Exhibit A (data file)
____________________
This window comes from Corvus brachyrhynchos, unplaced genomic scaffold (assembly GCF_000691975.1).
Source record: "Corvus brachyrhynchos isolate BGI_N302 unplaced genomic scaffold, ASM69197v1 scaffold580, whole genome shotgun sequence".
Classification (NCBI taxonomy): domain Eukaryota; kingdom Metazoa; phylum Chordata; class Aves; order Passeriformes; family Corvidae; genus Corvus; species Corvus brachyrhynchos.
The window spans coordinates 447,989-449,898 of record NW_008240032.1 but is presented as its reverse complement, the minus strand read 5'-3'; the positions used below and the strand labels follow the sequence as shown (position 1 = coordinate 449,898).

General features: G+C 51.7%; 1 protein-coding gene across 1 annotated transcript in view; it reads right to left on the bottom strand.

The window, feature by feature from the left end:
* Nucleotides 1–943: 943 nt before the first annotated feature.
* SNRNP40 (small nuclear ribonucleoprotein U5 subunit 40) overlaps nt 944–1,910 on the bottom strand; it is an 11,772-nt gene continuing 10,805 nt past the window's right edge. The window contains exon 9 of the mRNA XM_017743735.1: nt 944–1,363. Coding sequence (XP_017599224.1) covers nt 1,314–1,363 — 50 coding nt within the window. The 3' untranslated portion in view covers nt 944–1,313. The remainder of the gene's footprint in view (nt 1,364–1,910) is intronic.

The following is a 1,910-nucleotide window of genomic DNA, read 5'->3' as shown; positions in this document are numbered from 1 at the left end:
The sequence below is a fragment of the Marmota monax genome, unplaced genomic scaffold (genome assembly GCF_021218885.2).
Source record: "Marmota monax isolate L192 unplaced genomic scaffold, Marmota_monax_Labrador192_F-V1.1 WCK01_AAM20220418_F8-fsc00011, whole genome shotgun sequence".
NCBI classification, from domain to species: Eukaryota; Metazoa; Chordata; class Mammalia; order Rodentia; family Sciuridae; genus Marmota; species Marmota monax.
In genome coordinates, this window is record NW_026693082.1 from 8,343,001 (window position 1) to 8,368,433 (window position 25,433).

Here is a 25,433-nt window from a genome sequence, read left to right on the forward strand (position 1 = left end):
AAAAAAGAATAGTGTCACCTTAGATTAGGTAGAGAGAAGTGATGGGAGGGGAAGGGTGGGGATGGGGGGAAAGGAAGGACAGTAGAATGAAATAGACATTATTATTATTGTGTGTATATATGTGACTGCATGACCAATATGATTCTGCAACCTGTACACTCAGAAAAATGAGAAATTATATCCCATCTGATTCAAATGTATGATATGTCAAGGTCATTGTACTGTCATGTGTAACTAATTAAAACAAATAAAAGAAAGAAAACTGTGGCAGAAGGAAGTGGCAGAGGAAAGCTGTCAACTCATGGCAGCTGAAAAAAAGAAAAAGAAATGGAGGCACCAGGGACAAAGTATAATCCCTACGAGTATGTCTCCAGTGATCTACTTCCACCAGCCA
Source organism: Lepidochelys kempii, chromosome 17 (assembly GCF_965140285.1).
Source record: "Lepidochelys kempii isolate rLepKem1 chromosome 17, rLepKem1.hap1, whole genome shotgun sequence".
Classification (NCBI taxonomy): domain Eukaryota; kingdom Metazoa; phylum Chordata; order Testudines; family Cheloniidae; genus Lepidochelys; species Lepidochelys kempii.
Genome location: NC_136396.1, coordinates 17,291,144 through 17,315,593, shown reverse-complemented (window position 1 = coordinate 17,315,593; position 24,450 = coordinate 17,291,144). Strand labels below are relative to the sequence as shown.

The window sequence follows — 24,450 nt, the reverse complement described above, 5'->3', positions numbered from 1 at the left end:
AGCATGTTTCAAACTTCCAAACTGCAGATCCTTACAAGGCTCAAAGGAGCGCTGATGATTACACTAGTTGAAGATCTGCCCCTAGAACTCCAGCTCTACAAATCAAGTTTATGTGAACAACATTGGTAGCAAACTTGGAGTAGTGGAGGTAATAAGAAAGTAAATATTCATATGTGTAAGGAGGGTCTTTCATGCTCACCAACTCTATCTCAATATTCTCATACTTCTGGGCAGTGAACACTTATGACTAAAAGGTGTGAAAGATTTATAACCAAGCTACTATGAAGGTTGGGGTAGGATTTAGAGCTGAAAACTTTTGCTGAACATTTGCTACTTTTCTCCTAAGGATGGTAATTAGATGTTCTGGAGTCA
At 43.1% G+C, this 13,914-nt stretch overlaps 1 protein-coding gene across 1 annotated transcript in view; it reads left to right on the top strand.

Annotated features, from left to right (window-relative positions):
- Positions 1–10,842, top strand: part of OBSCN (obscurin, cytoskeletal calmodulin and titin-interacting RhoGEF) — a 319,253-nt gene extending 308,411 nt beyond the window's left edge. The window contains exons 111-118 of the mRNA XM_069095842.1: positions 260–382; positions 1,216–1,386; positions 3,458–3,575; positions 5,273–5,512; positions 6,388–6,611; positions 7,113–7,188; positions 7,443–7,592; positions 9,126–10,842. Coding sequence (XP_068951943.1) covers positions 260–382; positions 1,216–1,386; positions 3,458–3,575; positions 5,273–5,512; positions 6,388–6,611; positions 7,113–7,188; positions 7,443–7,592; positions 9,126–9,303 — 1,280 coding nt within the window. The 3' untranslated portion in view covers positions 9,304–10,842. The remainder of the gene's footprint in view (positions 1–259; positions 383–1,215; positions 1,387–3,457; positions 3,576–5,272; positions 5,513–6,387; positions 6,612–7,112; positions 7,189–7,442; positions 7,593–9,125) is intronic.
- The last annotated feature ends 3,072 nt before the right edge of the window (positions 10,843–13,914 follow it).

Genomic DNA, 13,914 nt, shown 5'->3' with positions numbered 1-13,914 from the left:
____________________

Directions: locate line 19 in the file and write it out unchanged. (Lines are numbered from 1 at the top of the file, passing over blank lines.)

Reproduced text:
Genome location: NC_136396.1, coordinates 17,291,144 through 17,315,593, shown reverse-complemented (window position 1 = coordinate 17,315,593; position 24,450 = coordinate 17,291,144). Strand labels below are relative to the sequence as shown.